Mexico Arrests 7 in Day Care Fire that Killed 47

MEXICO CITY (AP) - Seven state officials were arrested Monday
and six others were being sought on negligent homicide charges in a
day care fire that killed 47 children in Mexico. But none were
involved in the day care center itself.

All 13 work for the northern Sonora state Finance Department,
which operated an adjacent warehouse for cars, tires and paperwork.
Investigators say the fire may have been caused by a short circuit
or overheating in the air conditioning system of the warehouse,
which lacked fire alarms and extinguishers.

"They are employees and officials with the Finance Department
who have a direct responsibility for the warehouse where the fire
started," state Attorney General Abel Murrieta said.

In Mexico, federal prosecutors have jurisdiction over the
federally funded day care, and despite a chorus of demands for
justice from grieving parents, they have yet to charge any of the
people who ran the center.

The warehouse blaze in Hermosillo, Sonora's state capital,
spread to the roof of the day care, sending fire raining down on
the children and teachers. Thirty children died that day; others
succumbed later, including the 47th victim, a 3-year-old girl with
burns on 65 percent of the her body who died Sunday.

The day care center had passed a safety inspection just two
weeks before the June 5 fire, and its owners have said there were
three clearly marked emergency exits.

But firefighters, parents and civilian rescuers said they fought
to evacuate the children through the only door that was not
blocked. A desperate neighbor used a pickup truck to punch large
holes through the cinderblock walls.

Although the day care center had fire alarms, they failed to go
off because the smoke seeped between the roof and the ceiling
panels, above where the alarms were attached.

The tragedy has shocked Mexico and provoked finger-pointing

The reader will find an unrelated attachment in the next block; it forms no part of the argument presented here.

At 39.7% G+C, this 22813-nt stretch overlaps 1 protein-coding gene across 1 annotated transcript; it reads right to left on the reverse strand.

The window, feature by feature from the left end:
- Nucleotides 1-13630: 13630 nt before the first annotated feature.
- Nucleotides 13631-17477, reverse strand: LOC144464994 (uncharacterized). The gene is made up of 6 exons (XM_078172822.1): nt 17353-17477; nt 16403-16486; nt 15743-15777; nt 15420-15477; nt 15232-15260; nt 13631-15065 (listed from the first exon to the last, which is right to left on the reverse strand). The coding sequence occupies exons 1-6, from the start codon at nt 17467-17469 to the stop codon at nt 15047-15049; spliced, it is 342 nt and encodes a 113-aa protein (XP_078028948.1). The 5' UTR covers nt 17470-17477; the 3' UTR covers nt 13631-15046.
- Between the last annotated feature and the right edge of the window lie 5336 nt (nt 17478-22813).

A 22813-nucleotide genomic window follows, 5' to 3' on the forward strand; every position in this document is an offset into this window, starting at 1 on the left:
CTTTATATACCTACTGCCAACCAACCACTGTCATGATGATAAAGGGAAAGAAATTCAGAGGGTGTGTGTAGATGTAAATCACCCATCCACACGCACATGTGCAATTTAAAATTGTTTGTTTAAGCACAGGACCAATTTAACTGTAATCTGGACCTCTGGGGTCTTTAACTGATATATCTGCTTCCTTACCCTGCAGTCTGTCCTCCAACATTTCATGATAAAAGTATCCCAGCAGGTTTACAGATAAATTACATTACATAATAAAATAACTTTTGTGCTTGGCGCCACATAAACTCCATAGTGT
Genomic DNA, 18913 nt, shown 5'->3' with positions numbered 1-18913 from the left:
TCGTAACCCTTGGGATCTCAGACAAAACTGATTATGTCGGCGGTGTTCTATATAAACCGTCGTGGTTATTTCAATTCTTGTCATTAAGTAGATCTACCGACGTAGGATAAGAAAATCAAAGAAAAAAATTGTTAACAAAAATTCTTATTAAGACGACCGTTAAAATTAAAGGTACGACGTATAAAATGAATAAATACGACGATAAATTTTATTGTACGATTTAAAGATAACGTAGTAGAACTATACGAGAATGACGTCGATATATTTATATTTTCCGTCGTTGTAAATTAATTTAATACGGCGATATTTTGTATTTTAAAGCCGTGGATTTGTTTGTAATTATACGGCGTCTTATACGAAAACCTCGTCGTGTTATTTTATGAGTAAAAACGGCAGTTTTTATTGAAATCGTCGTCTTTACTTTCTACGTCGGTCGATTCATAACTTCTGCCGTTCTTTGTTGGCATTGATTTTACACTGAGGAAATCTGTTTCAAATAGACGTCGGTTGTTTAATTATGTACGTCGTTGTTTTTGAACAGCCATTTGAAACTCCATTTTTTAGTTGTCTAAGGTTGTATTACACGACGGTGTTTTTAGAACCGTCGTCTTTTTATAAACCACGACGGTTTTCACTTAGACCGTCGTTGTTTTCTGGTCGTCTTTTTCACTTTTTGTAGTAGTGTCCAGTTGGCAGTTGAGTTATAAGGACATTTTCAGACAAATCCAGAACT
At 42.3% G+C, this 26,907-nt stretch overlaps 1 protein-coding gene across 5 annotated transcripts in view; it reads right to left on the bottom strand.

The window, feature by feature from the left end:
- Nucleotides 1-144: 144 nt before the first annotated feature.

between federal and state authorities.

Jose Martin Godoy, who represents the federal Attorney General's
Office in Sonora, said some federal officials could be charged, but
declined to give details and wouldn't comment on whether the day
care center owners would face charges.

The privately run center cared for children under a contract
from the federal Social Security Institute, and is co-owned by the
wives of two state officials who have since resigned from their
posts but are not among those arrested Monday.

One of the wives also is a distant relative of Mexico's first
lady, Margarita Zavala, who has said nobody should be above the
law.

The Social Security Institute will file a civil lawsuit against
the day care owners and the state Finance Department for
negligence, institute director Daniel Karam said, without providing
more details.

Sonora Gov. Eduardo Bours, who belongs to the opposition
Institutional Revolutionary Party, angrily labeled the threatened
lawsuit a "smoke screen" designed to deflect blame from the
federal government, which he said is ultimately responsible for the
day care center.

The Social Security Institute provides low-cost care for at
least 200,000 children at more than 1,500 centers across Mexico.
The federal government has said it is reviewing safety conditions
at the centers, many of which are outsourced to private operators.

The agency's top official in Sonora has resigned and at least
three other agency officials have been suspended pending the
investigation.


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